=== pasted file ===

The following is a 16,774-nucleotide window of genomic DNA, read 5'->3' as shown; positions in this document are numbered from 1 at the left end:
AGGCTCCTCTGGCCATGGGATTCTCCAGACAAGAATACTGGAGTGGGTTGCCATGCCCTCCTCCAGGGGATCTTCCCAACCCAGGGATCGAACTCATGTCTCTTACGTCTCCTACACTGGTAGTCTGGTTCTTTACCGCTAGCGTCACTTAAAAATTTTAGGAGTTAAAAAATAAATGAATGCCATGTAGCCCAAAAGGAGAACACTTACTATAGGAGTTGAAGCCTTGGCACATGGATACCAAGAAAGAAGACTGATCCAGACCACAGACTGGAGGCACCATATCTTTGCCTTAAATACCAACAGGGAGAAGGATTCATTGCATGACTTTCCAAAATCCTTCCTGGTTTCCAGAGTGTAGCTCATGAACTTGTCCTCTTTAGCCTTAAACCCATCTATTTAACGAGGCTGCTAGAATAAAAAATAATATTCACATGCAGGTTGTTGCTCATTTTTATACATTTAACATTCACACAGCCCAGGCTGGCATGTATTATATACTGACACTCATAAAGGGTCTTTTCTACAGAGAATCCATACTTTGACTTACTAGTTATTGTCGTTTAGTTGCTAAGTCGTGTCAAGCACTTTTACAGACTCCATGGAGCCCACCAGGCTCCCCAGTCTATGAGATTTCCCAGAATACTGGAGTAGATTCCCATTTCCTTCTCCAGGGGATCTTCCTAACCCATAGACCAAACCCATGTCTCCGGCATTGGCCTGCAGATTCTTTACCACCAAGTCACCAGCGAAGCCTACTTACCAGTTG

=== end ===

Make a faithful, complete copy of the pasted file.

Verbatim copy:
The following is a 16,774-nucleotide window of genomic DNA, read 5'->3' as shown; positions in this document are numbered from 1 at the left end:
AGGCTCCTCTGGCCATGGGATTCTCCAGACAAGAATACTGGAGTGGGTTGCCATGCCCTCCTCCAGGGGATCTTCCCAACCCAGGGATCGAACTCATGTCTCTTACGTCTCCTACACTGGTAGTCTGGTTCTTTACCGCTAGCGTCACTTAAAAATTTTAGGAGTTAAAAAATAAATGAATGCCATGTAGCCCAAAAGGAGAACACTTACTATAGGAGTTGAAGCCTTGGCACATGGATACCAAGAAAGAAGACTGATCCAGACCACAGACTGGAGGCACCATATCTTTGCCTTAAATACCAACAGGGAGAAGGATTCATTGCATGACTTTCCAAAATCCTTCCTGGTTTCCAGAGTGTAGCTCATGAACTTGTCCTCTTTAGCCTTAAACCCATCTATTTAACGAGGCTGCTAGAATAAAAAATAATATTCACATGCAGGTTGTTGCTCATTTTTATACATTTAACATTCACACAGCCCAGGCTGGCATGTATTATATACTGACACTCATAAAGGGTCTTTTCTACAGAGAATCCATACTTTGACTTACTAGTTATTGTCGTTTAGTTGCTAAGTCGTGTCAAGCACTTTTACAGACTCCATGGAGCCCACCAGGCTCCCCAGTCTATGAGATTTCCCAGAATACTGGAGTAGATTCCCATTTCCTTCTCCAGGGGATCTTCCTAACCCATAGACCAAACCCATGTCTCCGGCATTGGCCTGCAGATTCTTTACCACCAAGTCACCAGCGAAGCCTACTTACCAGTTG